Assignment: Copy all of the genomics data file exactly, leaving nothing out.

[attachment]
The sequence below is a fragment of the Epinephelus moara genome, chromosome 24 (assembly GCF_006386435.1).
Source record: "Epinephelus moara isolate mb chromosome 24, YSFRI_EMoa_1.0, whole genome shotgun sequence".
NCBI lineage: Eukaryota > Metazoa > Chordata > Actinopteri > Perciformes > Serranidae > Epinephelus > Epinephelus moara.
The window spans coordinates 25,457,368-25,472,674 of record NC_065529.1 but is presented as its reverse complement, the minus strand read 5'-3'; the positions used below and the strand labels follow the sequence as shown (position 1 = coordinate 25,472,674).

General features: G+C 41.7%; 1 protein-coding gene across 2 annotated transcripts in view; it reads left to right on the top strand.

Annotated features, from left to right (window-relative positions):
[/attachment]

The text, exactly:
The sequence below is a fragment of the Epinephelus moara genome, chromosome 24 (assembly GCF_006386435.1).
Source record: "Epinephelus moara isolate mb chromosome 24, YSFRI_EMoa_1.0, whole genome shotgun sequence".
NCBI lineage: Eukaryota > Metazoa > Chordata > Actinopteri > Perciformes > Serranidae > Epinephelus > Epinephelus moara.
The window spans coordinates 25,457,368-25,472,674 of record NC_065529.1 but is presented as its reverse complement, the minus strand read 5'-3'; the positions used below and the strand labels follow the sequence as shown (position 1 = coordinate 25,472,674).

General features: G+C 41.7%; 1 protein-coding gene across 2 annotated transcripts in view; it reads left to right on the top strand.

Annotated features, from left to right (window-relative positions):